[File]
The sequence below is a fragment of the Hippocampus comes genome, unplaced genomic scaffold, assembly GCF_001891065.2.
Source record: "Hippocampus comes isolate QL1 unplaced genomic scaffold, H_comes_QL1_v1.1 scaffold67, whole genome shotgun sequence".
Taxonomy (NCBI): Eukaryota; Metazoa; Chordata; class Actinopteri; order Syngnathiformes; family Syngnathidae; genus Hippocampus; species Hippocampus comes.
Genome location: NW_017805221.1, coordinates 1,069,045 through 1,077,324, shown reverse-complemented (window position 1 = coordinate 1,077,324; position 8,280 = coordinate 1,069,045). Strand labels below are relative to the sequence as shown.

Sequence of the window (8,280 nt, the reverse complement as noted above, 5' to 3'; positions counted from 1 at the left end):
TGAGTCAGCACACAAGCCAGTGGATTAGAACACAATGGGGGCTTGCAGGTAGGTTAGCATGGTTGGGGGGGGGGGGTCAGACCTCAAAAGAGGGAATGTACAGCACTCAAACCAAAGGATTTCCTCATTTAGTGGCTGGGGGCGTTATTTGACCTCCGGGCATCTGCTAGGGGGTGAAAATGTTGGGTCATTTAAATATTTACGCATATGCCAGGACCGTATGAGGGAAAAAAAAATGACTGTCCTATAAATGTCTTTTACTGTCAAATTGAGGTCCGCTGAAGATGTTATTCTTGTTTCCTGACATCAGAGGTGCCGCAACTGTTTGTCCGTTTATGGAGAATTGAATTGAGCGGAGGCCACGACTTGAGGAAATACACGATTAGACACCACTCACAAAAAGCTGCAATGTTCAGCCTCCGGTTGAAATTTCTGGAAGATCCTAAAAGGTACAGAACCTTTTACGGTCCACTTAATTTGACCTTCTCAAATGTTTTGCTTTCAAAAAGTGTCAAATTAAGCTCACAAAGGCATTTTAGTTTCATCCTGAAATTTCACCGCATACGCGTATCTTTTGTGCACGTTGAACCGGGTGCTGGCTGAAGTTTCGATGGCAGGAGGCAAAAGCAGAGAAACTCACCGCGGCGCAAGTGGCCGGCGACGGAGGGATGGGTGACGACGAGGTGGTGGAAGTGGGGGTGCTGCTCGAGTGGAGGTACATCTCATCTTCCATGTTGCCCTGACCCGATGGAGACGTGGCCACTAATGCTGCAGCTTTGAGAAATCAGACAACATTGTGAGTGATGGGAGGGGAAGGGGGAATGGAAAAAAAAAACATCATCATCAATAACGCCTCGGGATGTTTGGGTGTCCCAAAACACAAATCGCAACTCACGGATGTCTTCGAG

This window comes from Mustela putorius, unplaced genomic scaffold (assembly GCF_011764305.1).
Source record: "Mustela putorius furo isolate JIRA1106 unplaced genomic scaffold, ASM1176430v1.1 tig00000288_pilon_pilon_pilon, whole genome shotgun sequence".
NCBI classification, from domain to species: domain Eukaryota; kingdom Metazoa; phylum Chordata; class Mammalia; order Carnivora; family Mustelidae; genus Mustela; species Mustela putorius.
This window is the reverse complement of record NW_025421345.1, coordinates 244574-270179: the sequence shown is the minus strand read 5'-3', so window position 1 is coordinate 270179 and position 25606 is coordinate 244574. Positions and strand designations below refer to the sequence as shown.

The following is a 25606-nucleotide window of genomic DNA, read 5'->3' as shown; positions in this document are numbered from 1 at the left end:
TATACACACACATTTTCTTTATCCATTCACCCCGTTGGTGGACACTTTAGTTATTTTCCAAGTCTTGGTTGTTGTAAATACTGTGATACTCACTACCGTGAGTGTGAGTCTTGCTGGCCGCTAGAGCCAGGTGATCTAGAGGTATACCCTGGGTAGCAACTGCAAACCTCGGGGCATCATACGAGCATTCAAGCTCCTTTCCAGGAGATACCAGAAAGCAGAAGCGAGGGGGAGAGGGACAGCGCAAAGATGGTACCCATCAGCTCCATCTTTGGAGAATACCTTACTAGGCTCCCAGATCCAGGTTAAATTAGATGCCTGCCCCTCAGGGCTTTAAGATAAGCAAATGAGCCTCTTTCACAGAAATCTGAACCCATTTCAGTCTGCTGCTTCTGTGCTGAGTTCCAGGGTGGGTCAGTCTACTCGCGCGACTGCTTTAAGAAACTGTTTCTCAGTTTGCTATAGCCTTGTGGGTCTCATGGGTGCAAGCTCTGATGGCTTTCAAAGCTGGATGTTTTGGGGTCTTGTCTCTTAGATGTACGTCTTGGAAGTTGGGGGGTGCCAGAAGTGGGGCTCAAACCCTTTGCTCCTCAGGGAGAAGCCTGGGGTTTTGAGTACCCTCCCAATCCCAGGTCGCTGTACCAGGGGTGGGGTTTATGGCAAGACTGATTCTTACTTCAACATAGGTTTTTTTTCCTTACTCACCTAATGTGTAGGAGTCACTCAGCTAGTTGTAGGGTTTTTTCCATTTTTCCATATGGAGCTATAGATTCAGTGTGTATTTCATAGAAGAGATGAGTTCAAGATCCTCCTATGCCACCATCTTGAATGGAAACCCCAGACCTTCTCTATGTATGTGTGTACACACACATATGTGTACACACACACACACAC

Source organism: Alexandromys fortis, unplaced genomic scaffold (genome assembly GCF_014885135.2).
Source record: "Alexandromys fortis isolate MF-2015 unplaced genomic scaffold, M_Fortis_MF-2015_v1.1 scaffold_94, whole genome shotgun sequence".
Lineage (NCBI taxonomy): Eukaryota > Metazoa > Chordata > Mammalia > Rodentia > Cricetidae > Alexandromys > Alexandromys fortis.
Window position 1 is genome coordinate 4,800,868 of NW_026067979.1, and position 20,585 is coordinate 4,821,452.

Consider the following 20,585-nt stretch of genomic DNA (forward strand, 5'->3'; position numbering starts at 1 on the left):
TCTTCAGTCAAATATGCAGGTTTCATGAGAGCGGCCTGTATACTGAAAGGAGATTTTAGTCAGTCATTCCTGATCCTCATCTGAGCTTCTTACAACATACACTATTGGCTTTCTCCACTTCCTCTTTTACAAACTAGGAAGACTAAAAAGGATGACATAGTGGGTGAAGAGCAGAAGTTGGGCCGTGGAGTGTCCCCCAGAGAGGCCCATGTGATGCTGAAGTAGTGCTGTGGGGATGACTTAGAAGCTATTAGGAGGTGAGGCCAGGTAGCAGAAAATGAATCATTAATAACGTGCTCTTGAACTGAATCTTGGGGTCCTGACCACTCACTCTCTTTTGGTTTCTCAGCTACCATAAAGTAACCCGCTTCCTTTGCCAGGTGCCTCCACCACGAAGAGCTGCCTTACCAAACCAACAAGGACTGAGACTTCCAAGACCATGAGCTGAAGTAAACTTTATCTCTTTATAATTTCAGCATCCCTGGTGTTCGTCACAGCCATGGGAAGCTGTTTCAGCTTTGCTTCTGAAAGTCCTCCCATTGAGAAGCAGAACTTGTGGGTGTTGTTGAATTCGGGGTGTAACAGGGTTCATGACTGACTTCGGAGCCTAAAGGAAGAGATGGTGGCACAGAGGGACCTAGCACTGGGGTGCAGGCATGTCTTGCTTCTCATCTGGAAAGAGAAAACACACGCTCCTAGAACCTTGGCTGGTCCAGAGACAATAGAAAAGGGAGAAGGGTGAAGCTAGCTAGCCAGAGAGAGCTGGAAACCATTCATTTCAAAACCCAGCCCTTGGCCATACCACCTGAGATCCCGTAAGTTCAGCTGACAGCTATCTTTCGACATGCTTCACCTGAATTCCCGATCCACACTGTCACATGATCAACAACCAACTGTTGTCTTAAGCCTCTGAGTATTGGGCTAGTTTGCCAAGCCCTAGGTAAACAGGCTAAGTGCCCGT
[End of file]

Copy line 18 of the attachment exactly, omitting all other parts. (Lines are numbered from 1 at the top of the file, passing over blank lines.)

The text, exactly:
TCTTCAGTCAAATATGCAGGTTTCATGAGAGCGGCCTGTATACTGAAAGGAGATTTTAGTCAGTCATTCCTGATCCTCATCTGAGCTTCTTACAACATACACTATTGGCTTTCTCCACTTCCTCTTTTACAAACTAGGAAGACTAAAAAGGATGACATAGTGGGTGAAGAGCAGAAGTTGGGCCGTGGAGTGTCCCCCAGAGAGGCCCATGTGATGCTGAAGTAGTGCTGTGGGGATGACTTAGAAGCTATTAGGAGGTGAGGCCAGGTAGCAGAAAATGAATCATTAATAACGTGCTCTTGAACTGAATCTTGGGGTCCTGACCACTCACTCTCTTTTGGTTTCTCAGCTACCATAAAGTAACCCGCTTCCTTTGCCAGGTGCCTCCACCACGAAGAGCTGCCTTACCAAACCAACAAGGACTGAGACTTCCAAGACCATGAGCTGAAGTAAACTTTATCTCTTTATAATTTCAGCATCCCTGGTGTTCGTCACAGCCATGGGAAGCTGTTTCAGCTTTGCTTCTGAAAGTCCTCCCATTGAGAAGCAGAACTTGTGGGTGTTGTTGAATTCGGGGTGTAACAGGGTTCATGACTGACTTCGGAGCCTAAAGGAAGAGATGGTGGCACAGAGGGACCTAGCACTGGGGTGCAGGCATGTCTTGCTTCTCATCTGGAAAGAGAAAACACACGCTCCTAGAACCTTGGCTGGTCCAGAGACAATAGAAAAGGGAGAAGGGTGAAGCTAGCTAGCCAGAGAGAGCTGGAAACCATTCATTTCAAAACCCAGCCCTTGGCCATACCACCTGAGATCCCGTAAGTTCAGCTGACAGCTATCTTTCGACATGCTTCACCTGAATTCCCGATCCACACTGTCACATGATCAACAACCAACTGTTGTCTTAAGCCTCTGAGTATTGGGCTAGTTTGCCAAGCCCTAGGTAAACAGGCTAAGTGCCCGT